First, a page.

• Write it down. If you want your goal or dream to come into your life faster and more efficiently, writing it down is the most effective way of achieving this. That act alone makes it clearer in your mind, and helps you focus on the steps required in obtaining the outcome you desire.
  • Don’t get caught up in the fantasy. Sometimes it’s really fun to live in the fantasy of that goal or dream. It creates endorphins and you feel like you are flying high. You begin to put so much expectation on yourself to achieve the fantasy that when the reality doesn’t match up you lose interested and give up on your goal.
  • Stop, look around, and appreciate the journey. This is one step I only started to appreciate lately. You are so busy trying to achieve your goal and dream that it is easy to have the experience slip through your fingers, and those really cool moments become memories that went by too quickly. Learn to be present in your experience. It’s that experience that become the story of your success.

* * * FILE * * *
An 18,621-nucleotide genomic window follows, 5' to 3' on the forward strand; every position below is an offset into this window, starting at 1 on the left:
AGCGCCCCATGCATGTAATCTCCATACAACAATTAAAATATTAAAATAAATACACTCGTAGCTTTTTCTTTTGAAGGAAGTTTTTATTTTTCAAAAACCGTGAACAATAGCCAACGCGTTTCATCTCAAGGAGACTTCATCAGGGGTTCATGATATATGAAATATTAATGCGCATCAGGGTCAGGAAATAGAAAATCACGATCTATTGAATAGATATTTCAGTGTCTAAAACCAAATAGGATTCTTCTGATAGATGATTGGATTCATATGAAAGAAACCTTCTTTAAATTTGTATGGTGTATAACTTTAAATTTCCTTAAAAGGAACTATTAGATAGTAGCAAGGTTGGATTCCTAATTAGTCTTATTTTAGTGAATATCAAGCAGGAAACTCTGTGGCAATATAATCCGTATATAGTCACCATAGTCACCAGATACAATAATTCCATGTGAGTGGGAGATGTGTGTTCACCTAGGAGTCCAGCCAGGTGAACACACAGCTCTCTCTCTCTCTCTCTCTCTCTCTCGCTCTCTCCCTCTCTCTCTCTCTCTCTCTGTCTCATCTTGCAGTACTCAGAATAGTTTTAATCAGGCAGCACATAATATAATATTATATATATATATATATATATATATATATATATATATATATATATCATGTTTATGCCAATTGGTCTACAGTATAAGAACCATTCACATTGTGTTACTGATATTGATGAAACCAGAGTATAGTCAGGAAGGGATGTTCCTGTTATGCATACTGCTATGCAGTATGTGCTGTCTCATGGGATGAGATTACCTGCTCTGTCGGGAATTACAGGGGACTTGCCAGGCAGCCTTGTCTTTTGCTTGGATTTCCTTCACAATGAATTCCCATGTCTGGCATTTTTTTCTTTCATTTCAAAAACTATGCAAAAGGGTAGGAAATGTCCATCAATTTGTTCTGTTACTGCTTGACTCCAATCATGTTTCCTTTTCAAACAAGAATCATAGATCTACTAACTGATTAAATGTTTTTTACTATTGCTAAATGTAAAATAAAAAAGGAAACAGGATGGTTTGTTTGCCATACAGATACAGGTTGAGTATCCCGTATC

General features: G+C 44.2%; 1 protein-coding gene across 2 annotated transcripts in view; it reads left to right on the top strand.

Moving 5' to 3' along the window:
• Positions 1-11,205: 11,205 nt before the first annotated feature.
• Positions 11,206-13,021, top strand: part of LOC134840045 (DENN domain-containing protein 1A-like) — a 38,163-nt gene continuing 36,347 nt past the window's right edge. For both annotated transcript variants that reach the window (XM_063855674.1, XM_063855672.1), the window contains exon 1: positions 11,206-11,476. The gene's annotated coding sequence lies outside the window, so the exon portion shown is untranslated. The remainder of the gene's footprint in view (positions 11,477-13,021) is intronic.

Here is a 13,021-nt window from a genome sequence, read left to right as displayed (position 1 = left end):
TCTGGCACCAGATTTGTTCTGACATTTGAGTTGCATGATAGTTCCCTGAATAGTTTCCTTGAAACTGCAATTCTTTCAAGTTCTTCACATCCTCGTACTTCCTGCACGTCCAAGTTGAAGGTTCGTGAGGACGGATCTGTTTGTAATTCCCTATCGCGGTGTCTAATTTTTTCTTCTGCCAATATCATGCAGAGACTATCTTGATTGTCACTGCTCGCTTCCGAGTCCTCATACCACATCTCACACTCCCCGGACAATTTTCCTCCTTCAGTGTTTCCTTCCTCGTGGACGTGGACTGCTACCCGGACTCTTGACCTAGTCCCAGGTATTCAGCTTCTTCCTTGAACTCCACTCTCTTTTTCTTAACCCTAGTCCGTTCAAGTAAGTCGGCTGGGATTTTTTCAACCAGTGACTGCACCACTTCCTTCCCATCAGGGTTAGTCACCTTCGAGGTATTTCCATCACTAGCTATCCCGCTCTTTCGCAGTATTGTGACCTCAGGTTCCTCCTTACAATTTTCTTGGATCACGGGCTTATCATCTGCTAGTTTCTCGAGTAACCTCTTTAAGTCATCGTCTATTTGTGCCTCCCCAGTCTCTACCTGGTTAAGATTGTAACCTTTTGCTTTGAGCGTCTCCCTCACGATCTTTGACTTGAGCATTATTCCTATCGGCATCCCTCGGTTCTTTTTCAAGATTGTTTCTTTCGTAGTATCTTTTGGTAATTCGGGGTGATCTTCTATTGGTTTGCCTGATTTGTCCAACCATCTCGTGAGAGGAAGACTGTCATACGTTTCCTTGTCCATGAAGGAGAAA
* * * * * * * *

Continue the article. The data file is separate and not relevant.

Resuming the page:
• Don’t let the story define you. You are a multi-layered spiritual being with so many qualities. Your story is not who you are, it is only a part of the equation. Even if it were the main part of your journey, remember that there are multiple chapters and multiple series options, not just a one-off version of you. (wow, writer symbolization at work)
  • Be kind to yourself. When you start to strive for a goal or dream, I guarantee you that at some time or another you will fall flat on your face, and it will hurt…A LOT! It is so easy to get down on yourself and wonder why it is taking so long, or wonder what you have done to create such chaos. Take into consideration point 3. The journey may not always be easy, and what appears to be failure may be a blessing in disguise leading you to awesomeness. Appreciate the journey.